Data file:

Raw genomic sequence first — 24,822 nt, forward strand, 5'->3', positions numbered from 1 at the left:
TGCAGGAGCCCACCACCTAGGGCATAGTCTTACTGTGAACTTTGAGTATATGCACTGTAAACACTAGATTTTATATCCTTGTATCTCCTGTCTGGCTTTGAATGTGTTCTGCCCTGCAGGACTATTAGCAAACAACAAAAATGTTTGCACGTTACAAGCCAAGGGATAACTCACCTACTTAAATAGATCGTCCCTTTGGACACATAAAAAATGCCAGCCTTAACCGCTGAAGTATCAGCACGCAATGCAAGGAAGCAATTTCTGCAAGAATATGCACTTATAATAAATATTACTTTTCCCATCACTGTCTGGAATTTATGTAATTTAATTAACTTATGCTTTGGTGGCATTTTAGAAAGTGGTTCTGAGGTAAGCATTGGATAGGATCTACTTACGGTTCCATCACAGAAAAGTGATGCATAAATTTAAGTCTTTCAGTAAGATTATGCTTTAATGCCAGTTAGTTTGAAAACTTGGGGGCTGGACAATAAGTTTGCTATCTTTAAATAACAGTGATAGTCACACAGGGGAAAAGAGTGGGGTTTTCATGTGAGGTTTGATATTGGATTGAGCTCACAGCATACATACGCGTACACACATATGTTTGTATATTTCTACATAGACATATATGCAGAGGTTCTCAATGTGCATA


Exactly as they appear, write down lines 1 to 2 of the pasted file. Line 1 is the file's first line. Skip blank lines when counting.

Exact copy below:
Raw genomic sequence first — 24,822 nt, forward strand, 5'->3', positions numbered from 1 at the left:
TGCAGGAGCCCACCACCTAGGGCATAGTCTTACTGTGAACTTTGAGTATATGCACTGTAAACACTAGATTTTATATCCTTGTATCTCCTGTCTGGCTTTGAATGTGTTCTGCCCTGCAGGACTATTAGCAAACAACAAAAATGTTTGCACGTTACAAGCCAAGGGATAACTCACCTACTTAAATAGATCGTCCCTTTGGACACATAAAAAATGCCAGCCTTAACCGCTGAAGTATCAGCACGCAATGCAAGGAAGCAATTTCTGCAAGAATATGCACTTATAATAAATATTACTTTTCCCATCACTGTCTGGAATTTATGTAATTTAATTAACTTATGCTTTGGTGGCATTTTAGAAAGTGGTTCTGAGGTAAGCATTGGATAGGATCTACTTACGGTTCCATCACAGAAAAGTGATGCATAAATTTAAGTCTTTCAGTAAGATTATGCTTTAATGCCAGTTAGTTTGAAAACTTGGGGGCTGGACAATAAGTTTGCTATCTTTAAATAACAGTGATAGTCACACAGGGGAAAAGAGTGGGGTTTTCATGTGAGGTTTGATATTGGATTGAGCTCACAGCATACATACGCGTACACACATATGTTTGTATATTTCTACATAGACATATATGCAGAGGTTCTCAATGTGCATA